Born in Paris in 1915 to Catalonian parents (his father was himself a world renowned illustrator), Marc Simont spent his childhood in France, Spain and finally the United States, where he settled in 1934. After serving time in the U.S. Army during World War II, Simont went on to illustrate over a hundred books working with a wide range of authors, including Margaret Wise Brown, Red Smith, and James Thurber.  Simont received the Caldecott Medal in 1957 for his illustrations to A Tree is Nice by Janice May Udry and a Caldecott Honor in 1950 for The Happy Day by Ruth Krauss.

 He is the author/illustrator of seven books, most recently The Stray Dog (2001), which won yet another Caldecott Honor, was chosen by The New York Times as one of the ten best illustrated books of the year, became an ALA Notable Children’s Book and received the Boston Globe-Horn Book Honor Book Award.

Internationally acclaimed for its grace, humor and beauty, Marc Simont’s art is in collections as far afield as the Kijo Picture Book Museum in Japan.  He was chosen as the 1997 Illustrator of the Year in his native Catalonia and received the Hunter College James Aronson Award for Social Justice Journalism in 2008.

Interviewing Marc about this terrific book was a special occasion for me.  I love the illustrations he has done for so many exceptional children’s books, many of which I know well, having read them to my own children.   I was lucky to have the opportunity to work with him in producing The Beautiful Planet, which collects the pithy, humane and piercing political cartoons he has been making and publishing in The Lakeville Journal since the 1940’s.  In this conversation, we talked about his early life, coming to America, his early work as an illustrator, his many well known collaborators, and of course his political cartoons that are collected here in this, his newest book. Marc’s approach is never to attack, but always to expose fallibility.  He is a wonderful man whose work is marked by a love for humanity and an appreciation for actual human beings; he is a true humanist and a brilliant artist.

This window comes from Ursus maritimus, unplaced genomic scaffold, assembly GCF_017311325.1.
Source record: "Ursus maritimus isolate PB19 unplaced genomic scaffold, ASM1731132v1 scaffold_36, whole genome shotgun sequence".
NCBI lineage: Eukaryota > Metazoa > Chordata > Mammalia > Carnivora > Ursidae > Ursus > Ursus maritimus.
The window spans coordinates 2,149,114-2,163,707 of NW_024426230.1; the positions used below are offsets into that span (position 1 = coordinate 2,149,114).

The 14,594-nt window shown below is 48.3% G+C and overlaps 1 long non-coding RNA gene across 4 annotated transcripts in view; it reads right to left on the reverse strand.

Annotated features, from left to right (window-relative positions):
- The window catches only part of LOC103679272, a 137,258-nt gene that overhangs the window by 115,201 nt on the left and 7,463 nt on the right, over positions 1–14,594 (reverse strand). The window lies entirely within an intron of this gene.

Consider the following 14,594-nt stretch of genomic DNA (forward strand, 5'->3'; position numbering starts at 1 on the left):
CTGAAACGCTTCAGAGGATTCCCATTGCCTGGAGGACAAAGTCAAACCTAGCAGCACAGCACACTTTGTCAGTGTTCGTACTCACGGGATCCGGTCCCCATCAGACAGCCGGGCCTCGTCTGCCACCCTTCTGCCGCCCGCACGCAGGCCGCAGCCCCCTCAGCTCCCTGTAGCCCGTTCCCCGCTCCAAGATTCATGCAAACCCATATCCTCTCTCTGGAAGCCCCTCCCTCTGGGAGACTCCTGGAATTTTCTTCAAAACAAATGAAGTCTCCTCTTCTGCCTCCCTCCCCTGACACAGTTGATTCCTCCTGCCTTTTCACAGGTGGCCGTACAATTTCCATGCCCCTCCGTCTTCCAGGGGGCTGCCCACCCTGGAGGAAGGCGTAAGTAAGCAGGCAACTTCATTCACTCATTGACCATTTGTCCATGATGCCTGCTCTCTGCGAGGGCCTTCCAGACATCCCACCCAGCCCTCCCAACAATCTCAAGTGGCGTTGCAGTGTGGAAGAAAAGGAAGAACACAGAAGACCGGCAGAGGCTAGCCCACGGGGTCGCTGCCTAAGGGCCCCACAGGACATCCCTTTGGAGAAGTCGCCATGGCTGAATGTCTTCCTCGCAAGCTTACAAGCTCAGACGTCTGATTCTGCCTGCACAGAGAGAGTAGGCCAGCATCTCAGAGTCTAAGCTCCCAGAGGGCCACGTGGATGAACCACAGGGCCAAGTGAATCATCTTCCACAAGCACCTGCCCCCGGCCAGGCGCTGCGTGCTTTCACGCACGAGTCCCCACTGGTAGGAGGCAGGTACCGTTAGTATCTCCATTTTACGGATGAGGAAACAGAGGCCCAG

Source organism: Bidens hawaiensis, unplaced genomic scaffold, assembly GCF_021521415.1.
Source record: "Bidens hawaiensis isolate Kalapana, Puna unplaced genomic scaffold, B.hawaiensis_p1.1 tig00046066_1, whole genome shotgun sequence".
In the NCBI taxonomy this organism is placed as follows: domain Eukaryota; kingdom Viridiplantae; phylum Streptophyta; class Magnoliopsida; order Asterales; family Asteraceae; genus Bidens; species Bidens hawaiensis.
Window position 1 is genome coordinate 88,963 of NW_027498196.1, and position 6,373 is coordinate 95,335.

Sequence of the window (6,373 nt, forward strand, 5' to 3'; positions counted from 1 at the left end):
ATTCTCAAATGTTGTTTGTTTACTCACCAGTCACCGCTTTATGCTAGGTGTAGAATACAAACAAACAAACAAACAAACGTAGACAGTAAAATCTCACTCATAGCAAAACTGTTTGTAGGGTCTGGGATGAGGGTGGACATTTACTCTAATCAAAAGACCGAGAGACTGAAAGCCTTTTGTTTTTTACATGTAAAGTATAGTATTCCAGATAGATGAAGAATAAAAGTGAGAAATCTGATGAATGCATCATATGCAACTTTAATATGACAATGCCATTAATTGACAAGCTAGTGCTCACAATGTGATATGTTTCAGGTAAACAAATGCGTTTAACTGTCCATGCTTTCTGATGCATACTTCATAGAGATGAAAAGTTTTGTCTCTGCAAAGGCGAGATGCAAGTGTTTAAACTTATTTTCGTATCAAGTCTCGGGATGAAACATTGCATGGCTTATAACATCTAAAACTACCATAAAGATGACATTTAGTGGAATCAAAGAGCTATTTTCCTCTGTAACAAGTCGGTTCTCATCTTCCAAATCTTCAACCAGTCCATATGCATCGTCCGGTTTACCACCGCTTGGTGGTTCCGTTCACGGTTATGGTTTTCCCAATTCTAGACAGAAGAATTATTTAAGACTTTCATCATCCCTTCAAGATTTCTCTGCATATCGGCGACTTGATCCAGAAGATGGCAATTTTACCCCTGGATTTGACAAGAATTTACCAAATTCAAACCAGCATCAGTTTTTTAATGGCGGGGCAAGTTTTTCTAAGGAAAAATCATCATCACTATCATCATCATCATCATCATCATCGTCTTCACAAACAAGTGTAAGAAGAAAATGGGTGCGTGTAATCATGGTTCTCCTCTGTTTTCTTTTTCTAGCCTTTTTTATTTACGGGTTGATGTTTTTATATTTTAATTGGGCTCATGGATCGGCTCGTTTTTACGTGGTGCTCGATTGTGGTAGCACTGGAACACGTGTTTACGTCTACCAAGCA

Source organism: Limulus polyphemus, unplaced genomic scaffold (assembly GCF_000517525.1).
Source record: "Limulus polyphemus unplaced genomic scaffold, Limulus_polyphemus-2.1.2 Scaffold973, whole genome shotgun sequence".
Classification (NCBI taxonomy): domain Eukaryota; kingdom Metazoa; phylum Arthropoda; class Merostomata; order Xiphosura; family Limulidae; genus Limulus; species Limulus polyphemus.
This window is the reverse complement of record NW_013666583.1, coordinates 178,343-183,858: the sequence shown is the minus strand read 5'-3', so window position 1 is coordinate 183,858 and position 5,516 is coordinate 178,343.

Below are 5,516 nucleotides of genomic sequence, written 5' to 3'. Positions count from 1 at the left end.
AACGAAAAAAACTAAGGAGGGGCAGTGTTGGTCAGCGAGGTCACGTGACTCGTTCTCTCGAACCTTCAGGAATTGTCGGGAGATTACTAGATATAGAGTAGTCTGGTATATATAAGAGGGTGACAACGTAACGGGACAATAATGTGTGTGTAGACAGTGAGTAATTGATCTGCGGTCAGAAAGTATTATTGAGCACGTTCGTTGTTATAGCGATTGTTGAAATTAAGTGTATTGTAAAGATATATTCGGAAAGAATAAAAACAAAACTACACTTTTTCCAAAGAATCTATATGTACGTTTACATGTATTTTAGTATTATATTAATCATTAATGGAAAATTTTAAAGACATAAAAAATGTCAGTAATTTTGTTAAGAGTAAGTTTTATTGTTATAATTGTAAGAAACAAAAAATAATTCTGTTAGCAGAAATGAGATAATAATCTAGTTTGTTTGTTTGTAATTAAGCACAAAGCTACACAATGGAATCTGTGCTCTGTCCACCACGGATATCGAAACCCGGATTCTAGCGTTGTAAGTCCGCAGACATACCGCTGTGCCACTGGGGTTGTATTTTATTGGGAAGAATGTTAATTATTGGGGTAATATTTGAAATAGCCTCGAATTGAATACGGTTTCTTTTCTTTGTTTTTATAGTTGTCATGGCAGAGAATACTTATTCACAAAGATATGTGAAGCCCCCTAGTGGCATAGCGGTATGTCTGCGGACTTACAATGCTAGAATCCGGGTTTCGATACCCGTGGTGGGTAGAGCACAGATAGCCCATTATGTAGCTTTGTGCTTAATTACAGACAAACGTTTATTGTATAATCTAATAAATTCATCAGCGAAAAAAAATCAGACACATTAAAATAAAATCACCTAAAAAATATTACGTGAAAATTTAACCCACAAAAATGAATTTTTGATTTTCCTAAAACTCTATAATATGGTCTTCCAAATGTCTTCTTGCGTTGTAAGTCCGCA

E.M. Broner: The Red Squad

March 28, 2010 by  
Filed under Fiction, WritersCast

97803073779131978-0307-37791-3 – Hardcover – Pantheon – $24.00 (also available as an e-book; a paperback edition will be out in July 2010 – 978-0307-45584-0 – $15.00)

This is a sometimes hilarious, always engaging, warm and sexy novel about a group of midwestern academics from the sixties, told from the vantage point of Anka Pappas, who, forty years after this fraught period in her life, finds out the entire group was under surveillance by the federal, state and local governments.  The story weaves together past and present, as Anka reconnects with her friends and associates – much drama, emotion, and memory unfolds, demonstrating that the past is not at all a dead or forgotten issue.  It’s a complicated story that Ms. Broner tells quite skillfully, keeping alot of balls in the air (it does help to have a cast of characters in the front of the book to which the reader can refer, as there is alot of perspective changing going on, sometimes at very high speed).

Broner knows that the political engagement of the sixties and early seventies can not be seen as an isolated period.  It is deeply connected to our present.  And through this book, she shows us that the issues that engaged the young activists of that earlier period are still with us today.  The power relationships in our society ultimately have not been changed; there is much work to be done, and much more engaged life to be lived.

There’s no preaching here, this is a book written by a smart, accomplished writer, who knows how to make a story work, and who clearly had a great time writing this book.  Talking to Esther Broner about the book was alot of fun for me.  In this interview, she talks about this book and how it relates to her own life.  We talk about politics, the nature of fiction and nonfiction, memoir and story, reality and imagination, appearance and reality, and of course the connection between the activism of the 1960’s and how it relates to us today.

This is an enjoyable, funny book that carries a powerful political and emotional punch, written by a skilled and experienced author whose work deserves a wide audience.